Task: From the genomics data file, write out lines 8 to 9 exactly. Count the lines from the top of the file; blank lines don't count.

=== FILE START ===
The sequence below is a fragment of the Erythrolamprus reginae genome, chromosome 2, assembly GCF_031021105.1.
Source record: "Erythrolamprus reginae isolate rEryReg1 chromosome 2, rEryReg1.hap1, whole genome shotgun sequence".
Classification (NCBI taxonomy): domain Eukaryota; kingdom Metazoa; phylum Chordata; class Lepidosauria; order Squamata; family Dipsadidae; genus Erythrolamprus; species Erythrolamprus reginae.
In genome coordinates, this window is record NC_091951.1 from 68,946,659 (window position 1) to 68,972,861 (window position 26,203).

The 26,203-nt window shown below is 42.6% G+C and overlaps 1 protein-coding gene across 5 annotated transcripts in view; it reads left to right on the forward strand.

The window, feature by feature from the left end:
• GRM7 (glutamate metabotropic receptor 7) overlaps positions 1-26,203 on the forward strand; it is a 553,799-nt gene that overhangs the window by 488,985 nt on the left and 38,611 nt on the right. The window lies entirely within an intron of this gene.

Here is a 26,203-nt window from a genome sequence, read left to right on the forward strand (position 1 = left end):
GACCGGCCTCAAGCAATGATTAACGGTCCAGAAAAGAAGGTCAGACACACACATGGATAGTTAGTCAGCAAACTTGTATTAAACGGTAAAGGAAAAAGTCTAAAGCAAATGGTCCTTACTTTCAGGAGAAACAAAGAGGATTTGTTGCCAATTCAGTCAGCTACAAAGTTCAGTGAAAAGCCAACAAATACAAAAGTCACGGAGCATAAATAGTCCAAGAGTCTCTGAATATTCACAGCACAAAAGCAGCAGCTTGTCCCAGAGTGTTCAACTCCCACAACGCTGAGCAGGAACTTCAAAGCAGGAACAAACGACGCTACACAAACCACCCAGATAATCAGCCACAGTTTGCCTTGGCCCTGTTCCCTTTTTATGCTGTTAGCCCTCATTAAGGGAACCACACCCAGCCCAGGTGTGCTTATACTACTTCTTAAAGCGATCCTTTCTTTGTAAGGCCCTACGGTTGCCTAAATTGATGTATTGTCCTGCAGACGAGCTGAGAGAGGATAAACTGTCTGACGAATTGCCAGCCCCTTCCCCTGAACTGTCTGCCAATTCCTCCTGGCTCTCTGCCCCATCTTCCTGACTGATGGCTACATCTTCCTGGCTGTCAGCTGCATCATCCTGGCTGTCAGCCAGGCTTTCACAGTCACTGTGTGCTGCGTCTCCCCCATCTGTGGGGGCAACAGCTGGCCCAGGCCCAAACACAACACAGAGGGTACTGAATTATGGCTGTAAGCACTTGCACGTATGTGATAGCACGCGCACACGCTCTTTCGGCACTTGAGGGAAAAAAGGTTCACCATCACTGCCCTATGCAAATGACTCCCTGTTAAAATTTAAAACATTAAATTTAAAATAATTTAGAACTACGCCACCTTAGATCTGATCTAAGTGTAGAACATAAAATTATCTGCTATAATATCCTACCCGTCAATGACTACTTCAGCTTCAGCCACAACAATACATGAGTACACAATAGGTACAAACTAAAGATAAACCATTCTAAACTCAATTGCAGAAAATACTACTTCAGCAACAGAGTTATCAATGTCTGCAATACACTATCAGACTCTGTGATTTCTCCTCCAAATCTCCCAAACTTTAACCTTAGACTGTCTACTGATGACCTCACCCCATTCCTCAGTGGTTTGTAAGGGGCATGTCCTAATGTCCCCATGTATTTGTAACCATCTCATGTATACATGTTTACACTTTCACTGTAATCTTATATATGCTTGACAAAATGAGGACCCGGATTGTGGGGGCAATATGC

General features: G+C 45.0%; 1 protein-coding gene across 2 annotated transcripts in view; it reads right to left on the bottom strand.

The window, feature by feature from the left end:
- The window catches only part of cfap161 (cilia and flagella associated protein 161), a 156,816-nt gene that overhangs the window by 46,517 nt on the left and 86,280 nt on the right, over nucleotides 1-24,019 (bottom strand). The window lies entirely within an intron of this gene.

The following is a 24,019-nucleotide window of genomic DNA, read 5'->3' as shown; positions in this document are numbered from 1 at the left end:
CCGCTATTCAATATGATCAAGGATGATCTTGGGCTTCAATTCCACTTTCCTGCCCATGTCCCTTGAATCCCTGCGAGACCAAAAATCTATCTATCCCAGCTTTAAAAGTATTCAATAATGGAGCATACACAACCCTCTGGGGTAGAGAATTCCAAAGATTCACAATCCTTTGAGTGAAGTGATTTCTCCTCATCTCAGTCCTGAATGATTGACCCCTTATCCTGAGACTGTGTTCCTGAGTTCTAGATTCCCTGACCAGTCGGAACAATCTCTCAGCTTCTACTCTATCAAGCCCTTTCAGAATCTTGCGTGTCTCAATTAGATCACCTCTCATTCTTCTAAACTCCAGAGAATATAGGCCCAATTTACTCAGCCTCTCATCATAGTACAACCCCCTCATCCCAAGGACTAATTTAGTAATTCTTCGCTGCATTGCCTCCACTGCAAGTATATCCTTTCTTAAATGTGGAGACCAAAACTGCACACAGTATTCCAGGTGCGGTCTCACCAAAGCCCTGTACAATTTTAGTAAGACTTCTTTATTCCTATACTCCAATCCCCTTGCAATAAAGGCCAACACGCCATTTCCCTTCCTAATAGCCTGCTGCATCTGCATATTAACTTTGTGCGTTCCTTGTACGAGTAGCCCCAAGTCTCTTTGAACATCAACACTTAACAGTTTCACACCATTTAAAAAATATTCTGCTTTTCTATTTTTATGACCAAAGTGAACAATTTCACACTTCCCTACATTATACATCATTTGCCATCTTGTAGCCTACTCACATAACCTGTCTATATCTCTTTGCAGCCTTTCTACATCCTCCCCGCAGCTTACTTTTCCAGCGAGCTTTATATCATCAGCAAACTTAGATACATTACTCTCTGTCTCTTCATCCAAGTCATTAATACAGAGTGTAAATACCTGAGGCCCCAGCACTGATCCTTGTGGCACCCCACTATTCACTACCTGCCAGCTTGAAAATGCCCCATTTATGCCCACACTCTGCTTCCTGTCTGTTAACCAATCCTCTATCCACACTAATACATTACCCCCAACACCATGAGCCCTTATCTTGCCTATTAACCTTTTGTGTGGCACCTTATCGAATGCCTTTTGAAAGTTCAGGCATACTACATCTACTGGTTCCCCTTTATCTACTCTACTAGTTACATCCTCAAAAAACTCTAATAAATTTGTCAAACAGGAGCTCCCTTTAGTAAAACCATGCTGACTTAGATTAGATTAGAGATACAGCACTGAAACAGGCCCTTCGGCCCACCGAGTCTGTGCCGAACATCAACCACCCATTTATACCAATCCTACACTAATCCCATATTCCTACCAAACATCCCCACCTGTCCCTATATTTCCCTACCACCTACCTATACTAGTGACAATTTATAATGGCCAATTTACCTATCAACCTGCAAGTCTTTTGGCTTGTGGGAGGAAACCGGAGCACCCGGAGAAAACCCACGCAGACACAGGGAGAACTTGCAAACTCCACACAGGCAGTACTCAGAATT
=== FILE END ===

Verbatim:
Here is a 26,203-nt window from a genome sequence, read left to right on the forward strand (position 1 = left end):
GACCGGCCTCAAGCAATGATTAACGGTCCAGAAAAGAAGGTCAGACACACACATGGATAGTTAGTCAGCAAACTTGTATTAAACGGTAAAGGAAAAAGTCTAAAGCAAATGGTCCTTACTTTCAGGAGAAACAAAGAGGATTTGTTGCCAATTCAGTCAGCTACAAAGTTCAGTGAAAAGCCAACAAATACAAAAGTCACGGAGCATAAATAGTCCAAGAGTCTCTGAATATTCACAGCACAAAAGCAGCAGCTTGTCCCAGAGTGTTCAACTCCCACAACGCTGAGCAGGAACTTCAAAGCAGGAACAAACGACGCTACACAAACCACCCAGATAATCAGCCACAGTTTGCCTTGGCCCTGTTCCCTTTTTATGCTGTTAGCCCTCATTAAGGGAACCACACCCAGCCCAGGTGTGCTTATACTACTTCTTAAAGCGATCCTTTCTTTGTAAGGCCCTACGGTTGCCTAAATTGATGTATTGTCCTGCAGACGAGCTGAGAGAGGATAAACTGTCTGACGAATTGCCAGCCCCTTCCCCTGAACTGTCTGCCAATTCCTCCTGGCTCTCTGCCCCATCTTCCTGACTGATGGCTACATCTTCCTGGCTGTCAGCTGCATCATCCTGGCTGTCAGCCAGGCTTTCACAGTCACTGTGTGCTGCGTCTCCCCCATCTGTGGGGGCAACAGCTGGCCCAGGCCCAAACACAACACAGAGGGTACTGAATTATGGCTGTAAGCACTTGCACGTATGTGATAGCACGCGCACACGCTCTTTCGGCACTTGAGGGAAAAAAGGTTCACCATCACTGCCCTATGCAAATGACTCCCTGTTAAAATTTAAAACATTAAATTTAAAATAATTTAGAACTACGCCACCTTAGATCTGATCTAAGTGTAGAACATAAAATTATCTGCTATAATATCCTACCCGTCAATGACTACTTCAGCTTCAGCCACAACAATACATGAGTACACAATAGGTACAAACTAAAGATAAACCATTCTAAACTCAATTGCAGAAAATACTACTTCAGCAACAGAGTTATCAATGTCTGCAATACACTATCAGACTCTGTGATTTCTCCTCCAAATCTCCCAAACTTTAACCTTAGACTGTCTACTGATGACCTCACCCCATTCCTCAGTGGTTTGTAAGGGGCATGTCCTAATGTCCCCATGTATTTGTAACCATCTCATGTATACATGTTTACACTTTCACTGTAATCTTATATATGCTTGACAAAATGAGGACCCGGATTGTGGGGGCAATATGC